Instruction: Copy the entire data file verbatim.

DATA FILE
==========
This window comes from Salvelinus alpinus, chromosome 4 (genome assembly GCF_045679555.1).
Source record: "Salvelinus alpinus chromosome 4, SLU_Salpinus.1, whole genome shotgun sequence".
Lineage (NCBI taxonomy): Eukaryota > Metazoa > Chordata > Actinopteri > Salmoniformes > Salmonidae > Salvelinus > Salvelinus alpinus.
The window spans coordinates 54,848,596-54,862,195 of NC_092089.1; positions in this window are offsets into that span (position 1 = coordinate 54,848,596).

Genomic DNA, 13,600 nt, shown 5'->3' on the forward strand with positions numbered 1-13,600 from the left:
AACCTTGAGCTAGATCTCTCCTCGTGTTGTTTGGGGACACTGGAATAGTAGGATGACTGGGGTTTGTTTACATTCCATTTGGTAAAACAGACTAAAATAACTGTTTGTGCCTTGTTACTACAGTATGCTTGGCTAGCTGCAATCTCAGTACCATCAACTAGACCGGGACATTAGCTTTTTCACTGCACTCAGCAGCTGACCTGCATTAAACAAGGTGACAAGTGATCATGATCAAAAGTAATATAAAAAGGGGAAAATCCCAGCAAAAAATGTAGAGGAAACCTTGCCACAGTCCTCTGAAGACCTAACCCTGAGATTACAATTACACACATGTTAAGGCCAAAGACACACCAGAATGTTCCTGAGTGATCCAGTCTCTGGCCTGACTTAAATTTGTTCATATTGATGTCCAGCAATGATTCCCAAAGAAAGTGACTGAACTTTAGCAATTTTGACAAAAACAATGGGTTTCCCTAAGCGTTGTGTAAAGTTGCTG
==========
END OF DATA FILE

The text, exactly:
This window comes from Salvelinus alpinus, chromosome 4 (genome assembly GCF_045679555.1).
Source record: "Salvelinus alpinus chromosome 4, SLU_Salpinus.1, whole genome shotgun sequence".
Lineage (NCBI taxonomy): Eukaryota > Metazoa > Chordata > Actinopteri > Salmoniformes > Salmonidae > Salvelinus > Salvelinus alpinus.
The window spans coordinates 54,848,596-54,862,195 of NC_092089.1; positions in this window are offsets into that span (position 1 = coordinate 54,848,596).

Genomic DNA, 13,600 nt, shown 5'->3' on the forward strand with positions numbered 1-13,600 from the left:
AACCTTGAGCTAGATCTCTCCTCGTGTTGTTTGGGGACACTGGAATAGTAGGATGACTGGGGTTTGTTTACATTCCATTTGGTAAAACAGACTAAAATAACTGTTTGTGCCTTGTTACTACAGTATGCTTGGCTAGCTGCAATCTCAGTACCATCAACTAGACCGGGACATTAGCTTTTTCACTGCACTCAGCAGCTGACCTGCATTAAACAAGGTGACAAGTGATCATGATCAAAAGTAATATAAAAAGGGGAAAATCCCAGCAAAAAATGTAGAGGAAACCTTGCCACAGTCCTCTGAAGACCTAACCCTGAGATTACAATTACACACATGTTAAGGCCAAAGACACACCAGAATGTTCCTGAGTGATCCAGTCTCTGGCCTGACTTAAATTTGTTCATATTGATGTCCAGCAATGATTCCCAAAGAAAGTGACTGAACTTTAGCAATTTTGACAAAAACAATGGGTTTCCCTAAGCGTTGTGTAAAGTTGCTG